At this juncture it seems as if Walter has lost the ability to see people for what they are and has become so adept at lying that it is second nature to him. He might even be going slowly mad as one scene that has him react to approaching doom by laughing maniacally.  For all the moments when he seems weary of the charade- in one scene he tells Hank he won’t justify himself any more to anyone- he does seem to enjoy the manipulative side of his personality. Having previously failed to have tried to save Jane and engineered Jesse into killing Gale, his latest act seems to take his cold heartedness to a new depth. The interesting thing is that Jesse at first thinks it is him who has poisoned his girlfriend Andrea’s son and Walt’s utterly convincing (to Jesse and the viewer) denial is Bryan Cranston at his best. Once again the series thrives as much on something we don’t see than what we do.
By the season’s last few episodes Jesse has become a more significant player in Gus’ organisation seemingly by accident and this highlights how he does remain loyal, even to Mike. Their sojourns mean he becomes a trusted lieutenant even if his initial act of loyalty is a set up. You can tell by the way first Mike, then Gus look at Jesse that he has earned their respect and this is something he has failed to do with most of the other people in his life. In Jesse’s eyes he is becoming someone now. While Walt’s increasingly frantic attempts to get him to assassinate Gus never gain traction, Jesse ends up doing the opposite and twice having to save his new boss from the Cartel. Walt and Jesse end up literally fighting over all these issues now that Jesse feels he is getting far more respect from Gus than he is from “Mister White.” What is fascinating for the viewer of course is that we know this to be true to some extent. Gus knows too that Jesse is a far less complicated individual to deal with than the scheming Walt.
Till this point Gus has been a fascinating villain but we know nothing about him and in a series of crucial flashbacks we learn some of his back story. In particular we witness how the other original `chicken brother` and his original cook was slain by the Cartel’s show off head honcho Don Eladio who is big on respect and killing people in a scene presented as a stylised way beside a swimming pool and attended by none other than Hector aka the old man with the bell, though this is pre-bell! The flip side is Gus’ audacious revenge, in the same location many years later which occurs in episode 10 and marks the moment when the season breaks out of its slow burn into something more explosive.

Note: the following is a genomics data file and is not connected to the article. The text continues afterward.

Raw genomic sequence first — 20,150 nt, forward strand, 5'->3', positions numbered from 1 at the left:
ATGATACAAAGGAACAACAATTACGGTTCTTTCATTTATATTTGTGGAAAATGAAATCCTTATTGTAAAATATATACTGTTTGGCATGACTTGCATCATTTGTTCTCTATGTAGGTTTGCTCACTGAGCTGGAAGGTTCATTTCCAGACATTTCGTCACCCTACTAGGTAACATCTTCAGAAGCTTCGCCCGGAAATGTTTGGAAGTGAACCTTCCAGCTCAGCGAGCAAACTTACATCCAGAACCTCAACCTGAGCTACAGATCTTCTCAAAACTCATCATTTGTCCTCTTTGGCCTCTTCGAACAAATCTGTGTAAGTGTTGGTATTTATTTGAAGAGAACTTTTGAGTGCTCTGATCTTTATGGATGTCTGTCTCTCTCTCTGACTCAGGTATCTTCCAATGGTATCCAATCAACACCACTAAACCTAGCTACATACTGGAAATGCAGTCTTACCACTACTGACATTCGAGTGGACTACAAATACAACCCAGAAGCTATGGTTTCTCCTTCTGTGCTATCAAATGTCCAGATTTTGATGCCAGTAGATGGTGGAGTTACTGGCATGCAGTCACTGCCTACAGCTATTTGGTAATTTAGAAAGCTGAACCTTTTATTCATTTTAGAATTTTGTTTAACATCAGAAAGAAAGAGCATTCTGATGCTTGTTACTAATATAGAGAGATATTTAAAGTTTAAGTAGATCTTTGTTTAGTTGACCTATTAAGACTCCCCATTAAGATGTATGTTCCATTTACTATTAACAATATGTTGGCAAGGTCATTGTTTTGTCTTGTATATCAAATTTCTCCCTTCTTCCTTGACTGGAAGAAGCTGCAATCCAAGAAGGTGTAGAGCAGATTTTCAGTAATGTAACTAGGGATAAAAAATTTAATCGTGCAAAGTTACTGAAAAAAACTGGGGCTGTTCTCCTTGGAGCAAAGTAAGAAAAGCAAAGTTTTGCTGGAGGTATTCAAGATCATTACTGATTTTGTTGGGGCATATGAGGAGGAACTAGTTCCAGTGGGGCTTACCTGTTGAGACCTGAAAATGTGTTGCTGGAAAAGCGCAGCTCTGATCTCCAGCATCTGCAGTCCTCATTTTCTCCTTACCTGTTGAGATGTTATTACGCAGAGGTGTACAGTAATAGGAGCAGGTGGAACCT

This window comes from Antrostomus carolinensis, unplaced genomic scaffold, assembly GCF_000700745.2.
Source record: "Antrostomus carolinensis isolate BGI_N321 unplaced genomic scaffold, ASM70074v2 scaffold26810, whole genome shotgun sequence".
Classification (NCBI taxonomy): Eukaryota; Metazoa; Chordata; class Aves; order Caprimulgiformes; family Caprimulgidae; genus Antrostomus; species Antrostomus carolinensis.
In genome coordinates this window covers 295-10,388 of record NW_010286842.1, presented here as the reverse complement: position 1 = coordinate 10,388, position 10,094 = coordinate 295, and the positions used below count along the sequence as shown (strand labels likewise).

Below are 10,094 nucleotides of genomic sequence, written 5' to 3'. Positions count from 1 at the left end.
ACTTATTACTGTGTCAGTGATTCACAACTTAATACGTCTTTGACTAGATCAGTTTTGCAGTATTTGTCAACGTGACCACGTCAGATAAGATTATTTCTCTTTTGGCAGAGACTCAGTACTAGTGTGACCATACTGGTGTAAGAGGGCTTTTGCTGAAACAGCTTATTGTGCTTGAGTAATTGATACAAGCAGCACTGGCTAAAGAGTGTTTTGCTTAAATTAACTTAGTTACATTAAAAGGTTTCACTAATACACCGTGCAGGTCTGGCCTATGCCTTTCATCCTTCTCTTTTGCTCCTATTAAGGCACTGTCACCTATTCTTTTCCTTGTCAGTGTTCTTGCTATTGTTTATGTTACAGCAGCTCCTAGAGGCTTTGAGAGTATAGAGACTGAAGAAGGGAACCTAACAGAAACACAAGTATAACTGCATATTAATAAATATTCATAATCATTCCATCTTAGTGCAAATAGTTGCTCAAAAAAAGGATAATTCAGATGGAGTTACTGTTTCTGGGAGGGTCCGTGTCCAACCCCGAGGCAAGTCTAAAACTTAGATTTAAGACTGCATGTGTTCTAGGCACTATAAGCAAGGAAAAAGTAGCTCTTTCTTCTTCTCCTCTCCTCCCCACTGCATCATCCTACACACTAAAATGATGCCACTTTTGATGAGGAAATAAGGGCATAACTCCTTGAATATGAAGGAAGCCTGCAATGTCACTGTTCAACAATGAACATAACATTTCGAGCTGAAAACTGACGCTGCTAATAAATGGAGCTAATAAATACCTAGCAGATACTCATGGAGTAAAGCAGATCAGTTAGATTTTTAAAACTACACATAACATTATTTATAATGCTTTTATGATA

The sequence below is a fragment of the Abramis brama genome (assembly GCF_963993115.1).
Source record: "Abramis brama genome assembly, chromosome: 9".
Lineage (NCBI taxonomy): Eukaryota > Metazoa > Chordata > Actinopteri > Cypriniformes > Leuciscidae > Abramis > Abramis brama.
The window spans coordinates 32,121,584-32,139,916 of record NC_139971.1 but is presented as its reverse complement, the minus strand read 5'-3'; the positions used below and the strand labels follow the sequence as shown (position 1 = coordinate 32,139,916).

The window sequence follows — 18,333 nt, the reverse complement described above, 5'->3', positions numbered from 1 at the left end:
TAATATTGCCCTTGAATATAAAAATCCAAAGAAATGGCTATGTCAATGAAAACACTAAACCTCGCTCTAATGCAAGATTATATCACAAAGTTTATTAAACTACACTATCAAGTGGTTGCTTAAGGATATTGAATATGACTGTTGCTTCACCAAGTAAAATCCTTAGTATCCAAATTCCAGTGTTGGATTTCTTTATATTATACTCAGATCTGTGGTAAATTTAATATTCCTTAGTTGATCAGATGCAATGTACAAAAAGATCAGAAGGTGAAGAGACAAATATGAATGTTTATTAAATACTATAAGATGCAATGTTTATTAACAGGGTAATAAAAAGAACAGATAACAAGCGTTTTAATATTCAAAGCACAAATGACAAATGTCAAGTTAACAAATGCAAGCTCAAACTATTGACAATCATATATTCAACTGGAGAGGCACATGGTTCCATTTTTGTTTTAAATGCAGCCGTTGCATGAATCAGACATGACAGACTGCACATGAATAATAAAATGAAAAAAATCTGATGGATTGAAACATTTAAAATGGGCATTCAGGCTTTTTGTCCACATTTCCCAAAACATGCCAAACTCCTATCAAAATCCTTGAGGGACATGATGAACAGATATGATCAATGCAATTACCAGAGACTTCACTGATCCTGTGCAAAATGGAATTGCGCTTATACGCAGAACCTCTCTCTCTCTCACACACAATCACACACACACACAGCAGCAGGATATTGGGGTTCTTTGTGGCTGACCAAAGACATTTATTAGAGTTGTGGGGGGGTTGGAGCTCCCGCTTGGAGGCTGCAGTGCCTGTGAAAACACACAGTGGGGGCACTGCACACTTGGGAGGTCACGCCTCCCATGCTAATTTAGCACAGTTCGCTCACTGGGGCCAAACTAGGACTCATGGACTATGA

What the series final trio of episodes show- though we’re not clear till that final shot- is that it is Walt who has manipulated a situation that will  force both Jesse and Hector to help him assassinate Gus once and for all. Thus the season finale ends up centring around an old people’s home which sounds bizarre on paper. Gus’s demise is such a shockingly stylish thing. After an explosion has surely killed him he walks out of the room adjusting his tie, his fastidious qualities remaining till the end. It’s only when the camera moves around to the other side of his face that we know his reign is over.
The precision involved in the writing of this season is peerless. You might quibble occasionally at something only for it to become clear how much sense it makes several episodes later. For example I wondered why we were spending so long on Skylar and the car wash and the need to bring back her former boss only for it to slide into place as a crucial element at the climax. Hank’s endless obsession with Gus turns out to be a tool with which Walt is able to engineer Fring’s eventual demise. As for Hector and his bell; well will the series be the same without it? In every nuance of this fourth season Vince Gilligan and his writers have created something to be both admired and enjoyed. Somehow- and you’d probably need to watch this series several times to work out just how- they have made us root for one of the nastiest, conniving, disloyal and vicious characters ever to front a TV series. Yet still after all he’s done, we want Walter White to win.